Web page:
Now, there is a beautiful Scripture in the Bible which some of our friends and some segments of evangelicalism have forgotten. It reads like this, “For the Lord of hosts has planned and who can frustrate it, and as for his stretched-out hand, who can turn it back?” We do not worship a confused deity. He works according to his purposes and we do not worship a frustrated deity. He always accomplishes his purposes. And his purpose is to bless through Abram, to give Abram a seed, in fact, a supernatural seed. When Abram has reached the stage where he cannot have natural children, children naturally, he will be given in a supernatural way through Sarai, a seed Isaac from whom, the seed, the Lord Jesus will ultimately come.

And so the plagues began to fall upon Pharaoh’s house. Now what they were, we are not told. They may have — this word incidentally we have used in the stem, the Hebrew stem in which it is found here, always so far as I remember is of disease, plagues of disease, and so it’s possible that they were forms of disease or maybe even forms of sexual disease that prevented any kind of consummation of the union with Sarai. But at any rate, the plagues fell upon the house of Pharaoh. And whether Pharaoh began to ask about this because he had enough of a sense of the deity to know that when things were happening like this, it might be because of some God or whether Sarai divulged this to him — how he came to know we don’t know — but he finally found out why and he rebuked Abram. And he came to him and said, “What’s this that you’ve done to me? Why did you not tell me that she was your wife? Why did you say she is my sister, so that I took off her my wife? Now, here is your wife, take her and go.”

And so, Abram was humiliated by the scorn of the worldling. Have you ever been rebuked by someone who is not a Christian? There is nothing worse. Nothing worse than to be rebuked by a non-Christian, because you, the Christian, who made such great professions have not lived in accordance with your own professions. And so Abram rebuked and humiliated by the scorn of Pharaoh, so far as the text of the Bible is concerned, leaves in embarrassed silence, saying nothing. His mouth is shut. Over in the Psalms, the Psalms speaking about incidents like this concerning the children of Israel says, he permitted no man to oppress them, and he reproved kings for their sakes. “Do not touch my anointed ones and do my prophets no harm.” And Pharaoh learned the truth, “Do not touch my anointed ones, and consequently the pigs fall upon him” and he set Abram with an escort.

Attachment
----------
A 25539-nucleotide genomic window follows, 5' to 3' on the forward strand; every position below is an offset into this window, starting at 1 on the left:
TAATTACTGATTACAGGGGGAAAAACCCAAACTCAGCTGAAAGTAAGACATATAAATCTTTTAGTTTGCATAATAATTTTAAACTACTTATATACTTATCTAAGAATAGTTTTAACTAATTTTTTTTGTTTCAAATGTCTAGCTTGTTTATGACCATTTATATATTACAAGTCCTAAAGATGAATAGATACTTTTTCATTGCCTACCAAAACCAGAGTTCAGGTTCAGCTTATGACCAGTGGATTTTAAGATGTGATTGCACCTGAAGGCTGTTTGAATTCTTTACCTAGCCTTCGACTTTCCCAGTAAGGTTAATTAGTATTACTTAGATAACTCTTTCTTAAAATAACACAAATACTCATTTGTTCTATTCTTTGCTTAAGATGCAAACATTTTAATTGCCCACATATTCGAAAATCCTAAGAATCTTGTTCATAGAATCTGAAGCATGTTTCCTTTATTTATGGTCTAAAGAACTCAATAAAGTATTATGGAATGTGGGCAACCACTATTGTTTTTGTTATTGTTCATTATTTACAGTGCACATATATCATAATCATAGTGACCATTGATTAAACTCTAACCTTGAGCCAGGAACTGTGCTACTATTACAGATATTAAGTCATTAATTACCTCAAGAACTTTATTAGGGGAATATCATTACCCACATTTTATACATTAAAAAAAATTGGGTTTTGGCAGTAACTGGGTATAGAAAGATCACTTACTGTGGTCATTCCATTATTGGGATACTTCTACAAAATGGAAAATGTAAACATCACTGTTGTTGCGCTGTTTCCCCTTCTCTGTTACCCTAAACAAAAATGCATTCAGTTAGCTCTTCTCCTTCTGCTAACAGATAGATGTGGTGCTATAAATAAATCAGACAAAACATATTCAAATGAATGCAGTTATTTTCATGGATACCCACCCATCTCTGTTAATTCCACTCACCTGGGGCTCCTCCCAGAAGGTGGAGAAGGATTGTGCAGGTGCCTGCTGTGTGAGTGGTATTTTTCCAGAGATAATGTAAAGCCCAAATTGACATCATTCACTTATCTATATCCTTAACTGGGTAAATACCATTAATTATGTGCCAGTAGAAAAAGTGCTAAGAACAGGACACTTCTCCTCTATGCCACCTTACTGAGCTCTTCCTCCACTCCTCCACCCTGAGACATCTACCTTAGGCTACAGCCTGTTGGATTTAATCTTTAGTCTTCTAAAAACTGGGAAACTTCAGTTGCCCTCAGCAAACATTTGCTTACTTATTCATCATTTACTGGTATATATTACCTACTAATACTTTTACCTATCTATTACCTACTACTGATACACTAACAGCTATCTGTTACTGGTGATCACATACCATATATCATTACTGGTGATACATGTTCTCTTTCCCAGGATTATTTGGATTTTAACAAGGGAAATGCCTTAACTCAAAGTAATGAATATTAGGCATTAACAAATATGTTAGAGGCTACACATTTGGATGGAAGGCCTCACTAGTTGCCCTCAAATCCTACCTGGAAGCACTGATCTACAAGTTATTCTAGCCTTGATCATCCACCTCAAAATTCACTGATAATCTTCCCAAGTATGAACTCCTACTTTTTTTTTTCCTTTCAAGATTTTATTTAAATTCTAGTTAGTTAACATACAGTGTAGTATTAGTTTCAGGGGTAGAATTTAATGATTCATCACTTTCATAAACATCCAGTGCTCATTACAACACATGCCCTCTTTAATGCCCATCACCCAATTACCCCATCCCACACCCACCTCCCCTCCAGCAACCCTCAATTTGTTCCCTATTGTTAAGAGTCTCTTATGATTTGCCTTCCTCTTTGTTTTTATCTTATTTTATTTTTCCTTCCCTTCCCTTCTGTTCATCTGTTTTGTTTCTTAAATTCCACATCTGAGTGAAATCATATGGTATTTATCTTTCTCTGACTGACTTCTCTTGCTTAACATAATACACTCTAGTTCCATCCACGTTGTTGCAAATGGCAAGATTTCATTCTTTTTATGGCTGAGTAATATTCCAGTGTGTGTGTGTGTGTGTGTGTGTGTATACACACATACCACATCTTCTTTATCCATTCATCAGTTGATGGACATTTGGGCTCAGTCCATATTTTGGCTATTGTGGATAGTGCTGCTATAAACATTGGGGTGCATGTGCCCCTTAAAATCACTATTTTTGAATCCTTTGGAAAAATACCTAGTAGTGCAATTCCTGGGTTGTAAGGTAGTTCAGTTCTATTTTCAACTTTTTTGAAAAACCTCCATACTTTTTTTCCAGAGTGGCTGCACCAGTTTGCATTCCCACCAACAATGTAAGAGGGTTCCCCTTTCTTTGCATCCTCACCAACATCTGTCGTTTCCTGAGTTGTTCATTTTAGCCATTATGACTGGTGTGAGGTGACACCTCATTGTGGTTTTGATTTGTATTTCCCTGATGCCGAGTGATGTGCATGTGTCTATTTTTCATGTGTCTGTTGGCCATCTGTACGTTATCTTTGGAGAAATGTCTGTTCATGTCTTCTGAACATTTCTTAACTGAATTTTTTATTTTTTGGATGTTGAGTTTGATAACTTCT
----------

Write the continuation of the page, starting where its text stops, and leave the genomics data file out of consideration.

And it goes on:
Abram’s failure incidentally, you may have read on the newspapers recently about the court-martial of the century, who was being court-martialed because he reads the Bible when he’s on duty. Well, I must confess my sympathies do not lie with that man who calls himself a born again Christian. My sympathies lie with the Air Force because I don’t think a man into whose hands is committed the safety of the people of whom he is a part, I don’t think he ought to be reading the Bible when he’s on sentry duty. And when I read that in the newspapers I must confess I was embarrassed and ashamed for us who are Christians that someone can hide behind the Bible and claim that he is a born-again Christian but who does not do his duty in the Air Force.

Now, let me say this as I close, Abram’s failure gives some important in sight into human nature. But there is specially illustrated here that the danger of compromise amid the dancing circumstances of life. You can just see the steps in Abram’s fall. He came into the land and he was disappointed, his faith declined as he saw this terrible dilemma staying in land, because this is the place of blessing, but, “A famine is in the land what shall I do.” Finally, he has made this mind, he has not consulted the Lord and he goes down into Egypt.